The Guilty Pleasure: White hot dog, onion rings, loganberry drink Where to Get It: Ted's Hot Dogs, McClintock and Broadway Price: About $8-$10, depending on choice of dog and drink size What It Really Costs: Charring, fat, and sugar, respectively? It's the bad-for-you trinity!
Sometimes, I don't understand my brain. Last week, I got a random craving for a really good hot dog. Then I got to stuff myself full of burgers at the Scottsdale Culinary Festival's Burger Battle. One would think my lust for backyard cookout fare would be sated until at least Memorial Day, if not all the way to the Fourth of July. Such was not the case. My tube steak craving persisted.
In this town, there are plenty of places to go for a hot dog. Chicago dogs are a dime a dozen. And, of course, there's always the well-dressed dogs from Short Leash. But nothing hits the spot quite like Valley stalwart Ted's Hot Dogs. They've been around the Valley for 30 years now, but it seems hardly anyone I know has actually been there.
I guess I can understand why one would overlook Ted's: "C'mon," they say, "It's just a hot dog!" Au contraire. Ted's does things differently. For starters, it's one of the only outfits in town that charbroils its hot dogs over a live charcoal fire. While the dogs cook, the grilltenders jab and slash them with long barbecue forks, all the better to pick up the charcoal. The line of condiments is straightforward, with one delightful exception: Ted's makes its own hot sauce. It's not too spicy; I'd almost call it a piquant relish before I called it hot sauce.
The dogs themselves are no slouches. The Ted's here is the sole western outpost of a small chain around western New York. As such, they keep it authentic by getting skin-on dogs shipped from Buffalo. I usually go for the jumbo all-beef dog, but I'm quite fond of an upstate NY hot dog variation, the White Hot. Unlike your regular franks, white hots are neither smoked nor cured, giving them a more delicate flavor that picks up the char's essence that much better.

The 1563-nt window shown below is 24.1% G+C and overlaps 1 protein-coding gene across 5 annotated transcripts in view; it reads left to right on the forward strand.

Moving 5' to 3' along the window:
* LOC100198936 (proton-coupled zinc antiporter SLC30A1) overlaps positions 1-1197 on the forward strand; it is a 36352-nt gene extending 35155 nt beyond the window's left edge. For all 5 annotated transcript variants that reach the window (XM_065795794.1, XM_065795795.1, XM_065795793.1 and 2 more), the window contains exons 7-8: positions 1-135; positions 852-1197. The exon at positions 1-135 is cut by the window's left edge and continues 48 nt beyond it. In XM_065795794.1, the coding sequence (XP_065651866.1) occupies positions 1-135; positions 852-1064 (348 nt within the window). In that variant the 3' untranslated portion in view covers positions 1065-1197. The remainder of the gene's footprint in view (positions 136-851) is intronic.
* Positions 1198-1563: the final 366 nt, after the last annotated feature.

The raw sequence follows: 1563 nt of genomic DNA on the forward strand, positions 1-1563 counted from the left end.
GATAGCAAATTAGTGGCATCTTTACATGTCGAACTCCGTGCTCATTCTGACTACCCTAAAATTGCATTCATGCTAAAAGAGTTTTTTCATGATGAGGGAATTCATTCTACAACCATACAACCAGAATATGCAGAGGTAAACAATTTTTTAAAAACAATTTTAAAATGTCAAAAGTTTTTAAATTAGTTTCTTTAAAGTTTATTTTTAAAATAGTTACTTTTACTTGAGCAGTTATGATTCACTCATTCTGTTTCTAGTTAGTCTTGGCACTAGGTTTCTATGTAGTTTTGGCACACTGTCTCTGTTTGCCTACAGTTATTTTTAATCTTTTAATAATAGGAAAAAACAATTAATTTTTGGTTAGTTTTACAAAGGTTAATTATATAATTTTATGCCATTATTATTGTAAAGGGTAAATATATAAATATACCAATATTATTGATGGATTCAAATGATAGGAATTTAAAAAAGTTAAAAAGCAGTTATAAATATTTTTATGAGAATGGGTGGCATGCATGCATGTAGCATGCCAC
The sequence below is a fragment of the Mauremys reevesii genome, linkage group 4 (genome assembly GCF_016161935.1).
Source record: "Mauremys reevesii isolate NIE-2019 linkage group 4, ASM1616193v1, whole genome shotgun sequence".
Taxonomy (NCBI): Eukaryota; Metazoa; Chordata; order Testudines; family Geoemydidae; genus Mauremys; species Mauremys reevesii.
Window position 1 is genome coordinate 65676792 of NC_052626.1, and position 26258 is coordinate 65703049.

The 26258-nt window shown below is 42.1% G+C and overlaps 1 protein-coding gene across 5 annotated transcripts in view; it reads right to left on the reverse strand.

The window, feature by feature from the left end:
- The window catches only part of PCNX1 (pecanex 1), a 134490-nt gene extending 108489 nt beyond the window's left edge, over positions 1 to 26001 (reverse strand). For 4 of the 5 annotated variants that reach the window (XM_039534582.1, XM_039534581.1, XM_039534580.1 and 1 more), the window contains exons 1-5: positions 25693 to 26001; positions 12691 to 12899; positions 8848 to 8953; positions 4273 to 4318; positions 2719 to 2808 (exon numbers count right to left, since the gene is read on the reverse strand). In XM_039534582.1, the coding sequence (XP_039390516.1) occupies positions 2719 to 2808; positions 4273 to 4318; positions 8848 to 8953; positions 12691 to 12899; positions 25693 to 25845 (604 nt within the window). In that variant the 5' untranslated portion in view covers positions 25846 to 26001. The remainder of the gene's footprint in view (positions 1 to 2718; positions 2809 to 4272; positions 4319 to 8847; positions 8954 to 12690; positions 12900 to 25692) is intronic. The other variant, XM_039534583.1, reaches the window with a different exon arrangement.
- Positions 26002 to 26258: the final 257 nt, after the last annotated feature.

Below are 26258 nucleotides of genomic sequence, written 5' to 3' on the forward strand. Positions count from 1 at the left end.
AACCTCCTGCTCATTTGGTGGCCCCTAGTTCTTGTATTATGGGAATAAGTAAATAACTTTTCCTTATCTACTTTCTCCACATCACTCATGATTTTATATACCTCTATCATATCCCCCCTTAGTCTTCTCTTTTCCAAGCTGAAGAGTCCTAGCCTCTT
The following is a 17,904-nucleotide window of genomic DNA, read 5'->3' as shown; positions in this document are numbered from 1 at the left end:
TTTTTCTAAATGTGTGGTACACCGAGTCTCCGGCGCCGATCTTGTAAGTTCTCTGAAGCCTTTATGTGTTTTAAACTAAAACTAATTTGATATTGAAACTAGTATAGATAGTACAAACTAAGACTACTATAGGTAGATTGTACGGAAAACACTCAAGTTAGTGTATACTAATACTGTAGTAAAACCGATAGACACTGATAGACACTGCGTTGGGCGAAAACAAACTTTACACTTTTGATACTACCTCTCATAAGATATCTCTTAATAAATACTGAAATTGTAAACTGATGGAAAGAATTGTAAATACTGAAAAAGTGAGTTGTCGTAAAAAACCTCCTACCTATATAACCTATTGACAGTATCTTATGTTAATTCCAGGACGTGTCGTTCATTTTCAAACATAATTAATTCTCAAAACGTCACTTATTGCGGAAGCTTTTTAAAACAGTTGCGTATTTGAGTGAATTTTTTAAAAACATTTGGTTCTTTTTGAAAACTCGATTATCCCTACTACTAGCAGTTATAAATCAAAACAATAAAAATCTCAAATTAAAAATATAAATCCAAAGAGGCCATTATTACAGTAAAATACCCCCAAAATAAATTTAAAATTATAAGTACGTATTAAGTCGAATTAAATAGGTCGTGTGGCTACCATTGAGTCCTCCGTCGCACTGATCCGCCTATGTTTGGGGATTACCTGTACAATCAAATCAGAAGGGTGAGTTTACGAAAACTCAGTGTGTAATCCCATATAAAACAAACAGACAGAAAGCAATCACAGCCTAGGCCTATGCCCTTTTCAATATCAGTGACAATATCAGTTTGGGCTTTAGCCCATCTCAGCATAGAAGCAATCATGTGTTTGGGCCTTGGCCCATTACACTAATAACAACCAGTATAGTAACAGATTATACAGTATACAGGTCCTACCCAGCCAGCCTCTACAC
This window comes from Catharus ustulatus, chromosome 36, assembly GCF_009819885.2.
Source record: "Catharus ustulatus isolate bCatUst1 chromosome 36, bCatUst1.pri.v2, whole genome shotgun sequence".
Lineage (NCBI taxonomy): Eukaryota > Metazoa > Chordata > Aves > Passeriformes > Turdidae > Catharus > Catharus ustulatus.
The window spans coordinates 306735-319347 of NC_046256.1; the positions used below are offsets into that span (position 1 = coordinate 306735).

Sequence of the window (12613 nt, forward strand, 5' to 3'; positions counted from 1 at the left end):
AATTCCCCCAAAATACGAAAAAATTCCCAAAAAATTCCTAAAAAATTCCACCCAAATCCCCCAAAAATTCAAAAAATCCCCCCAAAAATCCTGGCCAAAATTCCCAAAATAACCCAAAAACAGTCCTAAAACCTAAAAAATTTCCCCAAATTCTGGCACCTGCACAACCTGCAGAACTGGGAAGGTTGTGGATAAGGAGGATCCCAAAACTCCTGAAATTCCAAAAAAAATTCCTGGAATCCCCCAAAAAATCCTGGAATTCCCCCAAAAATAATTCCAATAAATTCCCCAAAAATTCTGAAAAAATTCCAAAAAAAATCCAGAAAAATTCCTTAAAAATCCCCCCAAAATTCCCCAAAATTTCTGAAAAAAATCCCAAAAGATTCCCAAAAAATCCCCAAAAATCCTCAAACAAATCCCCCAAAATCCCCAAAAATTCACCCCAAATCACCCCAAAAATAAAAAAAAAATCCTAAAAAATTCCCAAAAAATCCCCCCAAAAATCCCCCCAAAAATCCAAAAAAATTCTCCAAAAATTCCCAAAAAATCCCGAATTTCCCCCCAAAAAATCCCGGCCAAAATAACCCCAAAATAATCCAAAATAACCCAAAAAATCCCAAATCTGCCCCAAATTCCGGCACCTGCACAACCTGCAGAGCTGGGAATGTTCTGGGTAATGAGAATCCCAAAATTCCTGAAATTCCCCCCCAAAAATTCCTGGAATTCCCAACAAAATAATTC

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The hot dog at Ted's is a darn good one. But, like a great movie, what's the lead without a great supporting cast? I think the supporting parts are what keep me coming back to Ted's time after time. I've had the fries; they're good, but largely unremarkable. The good money is on thei onion rings. These are the wispy kind, thin slices of onion in a light batter, looking like a small haystack. They're the diametric opposite of the crunchy wagon wheels at a number of chichi steakhouses around town. I'm not saying they're better or worse; I'm saying you should give them a chance if all you've ever had is the big crunchy kind.
Then there's the matter of beverages. While a number of my friends are thrilled to see Pepsi products on their soda fountain, they're missing a real treat. You see, around Buffalo, the soft drink of choice is a non-carbonated loganberry drink. What the hell is a loganberry, you say? I'm glad you asked. It's what you get when you cross-pollinate raspberries and blackberries. As far as I know, the loganberry spigot at Ted's is the only place in Arizona to sample it. Hell, it might just be the only place west of the Mississippi.
While any one of the three in the trio is worth writing about, all three together somehow become so much more than the sum of their parts. It's a rare treat to see a regional treat like this so well done on the other side of the continent. I hope they have at least another 30 years in them.